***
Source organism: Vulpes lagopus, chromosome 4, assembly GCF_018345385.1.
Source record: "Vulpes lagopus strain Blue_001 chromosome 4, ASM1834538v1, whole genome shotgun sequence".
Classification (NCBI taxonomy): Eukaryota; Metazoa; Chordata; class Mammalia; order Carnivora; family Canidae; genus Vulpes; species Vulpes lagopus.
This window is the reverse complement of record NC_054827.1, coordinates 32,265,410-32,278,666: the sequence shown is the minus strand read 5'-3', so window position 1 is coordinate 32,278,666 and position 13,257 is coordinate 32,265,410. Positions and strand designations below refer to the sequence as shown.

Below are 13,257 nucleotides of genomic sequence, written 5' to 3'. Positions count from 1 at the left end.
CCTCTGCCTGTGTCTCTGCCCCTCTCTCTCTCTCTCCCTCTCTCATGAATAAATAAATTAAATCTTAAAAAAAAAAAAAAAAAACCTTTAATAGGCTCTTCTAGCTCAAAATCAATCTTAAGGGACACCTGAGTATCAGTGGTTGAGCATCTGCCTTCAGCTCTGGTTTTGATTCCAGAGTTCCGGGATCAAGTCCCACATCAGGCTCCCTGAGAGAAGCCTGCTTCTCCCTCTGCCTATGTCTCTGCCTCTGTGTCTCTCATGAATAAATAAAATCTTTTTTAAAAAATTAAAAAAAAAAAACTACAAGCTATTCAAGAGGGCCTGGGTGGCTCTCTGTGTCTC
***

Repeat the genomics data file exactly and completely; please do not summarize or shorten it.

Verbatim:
Source organism: Vulpes lagopus, chromosome 4, assembly GCF_018345385.1.
Source record: "Vulpes lagopus strain Blue_001 chromosome 4, ASM1834538v1, whole genome shotgun sequence".
Classification (NCBI taxonomy): Eukaryota; Metazoa; Chordata; class Mammalia; order Carnivora; family Canidae; genus Vulpes; species Vulpes lagopus.
This window is the reverse complement of record NC_054827.1, coordinates 32,265,410-32,278,666: the sequence shown is the minus strand read 5'-3', so window position 1 is coordinate 32,278,666 and position 13,257 is coordinate 32,265,410. Positions and strand designations below refer to the sequence as shown.

Below are 13,257 nucleotides of genomic sequence, written 5' to 3'. Positions count from 1 at the left end.
CCTCTGCCTGTGTCTCTGCCCCTCTCTCTCTCTCTCCCTCTCTCATGAATAAATAAATTAAATCTTAAAAAAAAAAAAAAAAAACCTTTAATAGGCTCTTCTAGCTCAAAATCAATCTTAAGGGACACCTGAGTATCAGTGGTTGAGCATCTGCCTTCAGCTCTGGTTTTGATTCCAGAGTTCCGGGATCAAGTCCCACATCAGGCTCCCTGAGAGAAGCCTGCTTCTCCCTCTGCCTATGTCTCTGCCTCTGTGTCTCTCATGAATAAATAAAATCTTTTTTAAAAAATTAAAAAAAAAAAACTACAAGCTATTCAAGAGGGCCTGGGTGGCTCTCTGTGTCTC